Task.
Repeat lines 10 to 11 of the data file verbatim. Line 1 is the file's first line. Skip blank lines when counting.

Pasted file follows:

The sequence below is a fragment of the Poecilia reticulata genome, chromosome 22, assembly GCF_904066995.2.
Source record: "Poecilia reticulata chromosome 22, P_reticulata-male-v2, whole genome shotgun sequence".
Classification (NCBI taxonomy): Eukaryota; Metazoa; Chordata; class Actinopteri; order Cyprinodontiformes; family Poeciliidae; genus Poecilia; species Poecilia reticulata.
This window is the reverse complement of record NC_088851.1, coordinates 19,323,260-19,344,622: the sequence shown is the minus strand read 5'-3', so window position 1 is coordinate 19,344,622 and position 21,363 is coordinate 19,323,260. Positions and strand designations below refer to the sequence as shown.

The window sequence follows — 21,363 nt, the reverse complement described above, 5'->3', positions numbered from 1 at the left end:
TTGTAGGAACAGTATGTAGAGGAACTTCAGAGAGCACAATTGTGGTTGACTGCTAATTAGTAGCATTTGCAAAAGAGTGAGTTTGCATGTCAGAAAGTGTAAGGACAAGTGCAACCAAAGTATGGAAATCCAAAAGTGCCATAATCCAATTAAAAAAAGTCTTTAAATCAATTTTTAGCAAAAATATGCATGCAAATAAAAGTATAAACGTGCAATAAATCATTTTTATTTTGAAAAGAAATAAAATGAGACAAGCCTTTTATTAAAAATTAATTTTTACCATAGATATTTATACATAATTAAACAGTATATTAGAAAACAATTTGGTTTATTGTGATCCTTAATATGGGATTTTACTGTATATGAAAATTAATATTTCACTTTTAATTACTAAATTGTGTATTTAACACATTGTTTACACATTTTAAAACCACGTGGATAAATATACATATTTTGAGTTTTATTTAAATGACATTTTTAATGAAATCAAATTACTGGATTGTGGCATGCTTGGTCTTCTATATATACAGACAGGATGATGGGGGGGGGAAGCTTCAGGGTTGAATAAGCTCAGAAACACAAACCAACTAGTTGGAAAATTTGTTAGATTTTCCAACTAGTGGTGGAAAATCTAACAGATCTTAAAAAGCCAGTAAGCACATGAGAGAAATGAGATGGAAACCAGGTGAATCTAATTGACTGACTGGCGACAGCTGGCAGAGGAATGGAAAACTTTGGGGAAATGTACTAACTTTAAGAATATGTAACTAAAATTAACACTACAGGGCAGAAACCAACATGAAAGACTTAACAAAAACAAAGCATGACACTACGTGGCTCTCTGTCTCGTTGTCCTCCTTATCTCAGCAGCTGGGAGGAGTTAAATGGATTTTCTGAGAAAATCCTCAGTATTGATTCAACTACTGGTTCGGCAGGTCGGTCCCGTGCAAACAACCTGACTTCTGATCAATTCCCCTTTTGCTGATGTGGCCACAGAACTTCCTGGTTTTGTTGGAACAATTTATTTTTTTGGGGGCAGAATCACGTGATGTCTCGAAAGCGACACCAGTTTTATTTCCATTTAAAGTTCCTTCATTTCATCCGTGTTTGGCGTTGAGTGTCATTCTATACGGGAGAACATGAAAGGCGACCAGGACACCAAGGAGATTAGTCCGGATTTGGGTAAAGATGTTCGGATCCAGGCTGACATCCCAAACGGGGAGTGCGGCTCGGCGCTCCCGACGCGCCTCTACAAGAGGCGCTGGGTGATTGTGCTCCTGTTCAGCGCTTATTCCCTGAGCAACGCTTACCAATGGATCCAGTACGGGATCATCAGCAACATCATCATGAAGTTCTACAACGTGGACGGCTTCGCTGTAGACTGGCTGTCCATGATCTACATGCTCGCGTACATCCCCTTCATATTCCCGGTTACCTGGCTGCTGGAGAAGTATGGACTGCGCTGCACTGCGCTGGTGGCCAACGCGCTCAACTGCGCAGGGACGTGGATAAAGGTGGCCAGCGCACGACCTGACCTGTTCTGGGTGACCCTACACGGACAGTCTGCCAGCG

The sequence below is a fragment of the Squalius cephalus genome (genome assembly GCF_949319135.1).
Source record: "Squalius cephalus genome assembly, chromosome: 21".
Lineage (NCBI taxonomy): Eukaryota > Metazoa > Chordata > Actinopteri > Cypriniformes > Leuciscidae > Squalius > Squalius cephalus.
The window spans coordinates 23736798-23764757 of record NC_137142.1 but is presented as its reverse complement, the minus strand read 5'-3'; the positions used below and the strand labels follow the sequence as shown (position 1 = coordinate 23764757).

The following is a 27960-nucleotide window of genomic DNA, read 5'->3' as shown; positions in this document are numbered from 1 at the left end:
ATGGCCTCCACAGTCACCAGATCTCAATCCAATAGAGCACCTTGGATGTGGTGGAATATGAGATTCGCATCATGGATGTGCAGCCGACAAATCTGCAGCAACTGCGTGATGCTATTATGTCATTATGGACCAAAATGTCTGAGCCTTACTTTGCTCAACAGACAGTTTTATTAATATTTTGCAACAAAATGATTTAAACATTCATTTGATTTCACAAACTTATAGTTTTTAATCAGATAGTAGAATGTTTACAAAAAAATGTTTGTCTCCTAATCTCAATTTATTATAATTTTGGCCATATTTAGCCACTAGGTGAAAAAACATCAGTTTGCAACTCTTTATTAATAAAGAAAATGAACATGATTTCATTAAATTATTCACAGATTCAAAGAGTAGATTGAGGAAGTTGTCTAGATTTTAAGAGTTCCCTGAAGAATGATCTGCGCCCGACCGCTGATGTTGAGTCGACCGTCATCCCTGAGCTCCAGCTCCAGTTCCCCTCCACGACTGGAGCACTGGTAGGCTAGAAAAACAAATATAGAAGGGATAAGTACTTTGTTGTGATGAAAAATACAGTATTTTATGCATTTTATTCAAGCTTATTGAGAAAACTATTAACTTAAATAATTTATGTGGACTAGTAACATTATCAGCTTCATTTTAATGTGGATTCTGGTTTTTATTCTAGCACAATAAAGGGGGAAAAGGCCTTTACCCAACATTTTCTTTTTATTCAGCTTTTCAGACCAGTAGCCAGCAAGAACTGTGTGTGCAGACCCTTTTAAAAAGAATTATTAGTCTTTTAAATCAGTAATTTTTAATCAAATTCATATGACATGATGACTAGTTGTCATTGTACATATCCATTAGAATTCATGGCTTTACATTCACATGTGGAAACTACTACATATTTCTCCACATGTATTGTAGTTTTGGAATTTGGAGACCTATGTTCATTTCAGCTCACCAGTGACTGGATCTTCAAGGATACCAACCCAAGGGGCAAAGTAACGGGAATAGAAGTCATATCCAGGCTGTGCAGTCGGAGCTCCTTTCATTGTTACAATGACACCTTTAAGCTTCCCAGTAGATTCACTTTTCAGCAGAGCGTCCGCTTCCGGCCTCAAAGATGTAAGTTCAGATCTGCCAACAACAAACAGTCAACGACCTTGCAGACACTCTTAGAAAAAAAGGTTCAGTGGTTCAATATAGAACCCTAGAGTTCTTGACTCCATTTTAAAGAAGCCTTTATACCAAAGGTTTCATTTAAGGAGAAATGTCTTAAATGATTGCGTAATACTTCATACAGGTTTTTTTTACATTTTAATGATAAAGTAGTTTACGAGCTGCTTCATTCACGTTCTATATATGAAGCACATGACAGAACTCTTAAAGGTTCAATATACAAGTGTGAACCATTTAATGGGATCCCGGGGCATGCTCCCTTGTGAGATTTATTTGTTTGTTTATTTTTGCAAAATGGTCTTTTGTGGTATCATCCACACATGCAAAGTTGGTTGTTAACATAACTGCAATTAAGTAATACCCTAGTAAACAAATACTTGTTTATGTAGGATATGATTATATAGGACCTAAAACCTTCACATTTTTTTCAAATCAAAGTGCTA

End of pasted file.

The window spans coordinates 23736798-23764757 of record NC_137142.1 but is presented as its reverse complement, the minus strand read 5'-3'; the positions used below and the strand labels follow the sequence as shown (position 1 = coordinate 23764757).

The following is a 27960-nucleotide window of genomic DNA, read 5'->3' as shown; positions in this document are numbered from 1 at the left end: